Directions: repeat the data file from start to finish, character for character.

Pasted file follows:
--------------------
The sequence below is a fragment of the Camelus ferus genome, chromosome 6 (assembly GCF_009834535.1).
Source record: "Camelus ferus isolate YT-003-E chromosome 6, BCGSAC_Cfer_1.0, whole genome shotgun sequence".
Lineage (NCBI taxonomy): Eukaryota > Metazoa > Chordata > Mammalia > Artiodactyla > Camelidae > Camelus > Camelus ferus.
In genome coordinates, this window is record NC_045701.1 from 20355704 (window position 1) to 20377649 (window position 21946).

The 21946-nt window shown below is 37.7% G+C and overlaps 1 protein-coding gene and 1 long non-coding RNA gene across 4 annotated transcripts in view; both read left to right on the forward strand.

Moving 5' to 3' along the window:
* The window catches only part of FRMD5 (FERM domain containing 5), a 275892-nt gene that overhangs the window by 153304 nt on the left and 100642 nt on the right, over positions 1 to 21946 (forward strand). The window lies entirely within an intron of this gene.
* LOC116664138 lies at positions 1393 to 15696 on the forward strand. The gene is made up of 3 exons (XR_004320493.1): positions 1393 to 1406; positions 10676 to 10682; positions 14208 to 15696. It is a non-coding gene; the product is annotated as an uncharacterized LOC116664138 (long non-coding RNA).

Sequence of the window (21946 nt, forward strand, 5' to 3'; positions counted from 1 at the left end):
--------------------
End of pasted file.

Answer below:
The sequence below is a fragment of the Camelus ferus genome, chromosome 6 (assembly GCF_009834535.1).
Source record: "Camelus ferus isolate YT-003-E chromosome 6, BCGSAC_Cfer_1.0, whole genome shotgun sequence".
Lineage (NCBI taxonomy): Eukaryota > Metazoa > Chordata > Mammalia > Artiodactyla > Camelidae > Camelus > Camelus ferus.
In genome coordinates, this window is record NC_045701.1 from 20355704 (window position 1) to 20377649 (window position 21946).

The 21946-nt window shown below is 37.7% G+C and overlaps 1 protein-coding gene and 1 long non-coding RNA gene across 4 annotated transcripts in view; both read left to right on the forward strand.

Moving 5' to 3' along the window:
* The window catches only part of FRMD5 (FERM domain containing 5), a 275892-nt gene that overhangs the window by 153304 nt on the left and 100642 nt on the right, over positions 1 to 21946 (forward strand). The window lies entirely within an intron of this gene.
* LOC116664138 lies at positions 1393 to 15696 on the forward strand. The gene is made up of 3 exons (XR_004320493.1): positions 1393 to 1406; positions 10676 to 10682; positions 14208 to 15696. It is a non-coding gene; the product is annotated as an uncharacterized LOC116664138 (long non-coding RNA).

Sequence of the window (21946 nt, forward strand, 5' to 3'; positions counted from 1 at the left end):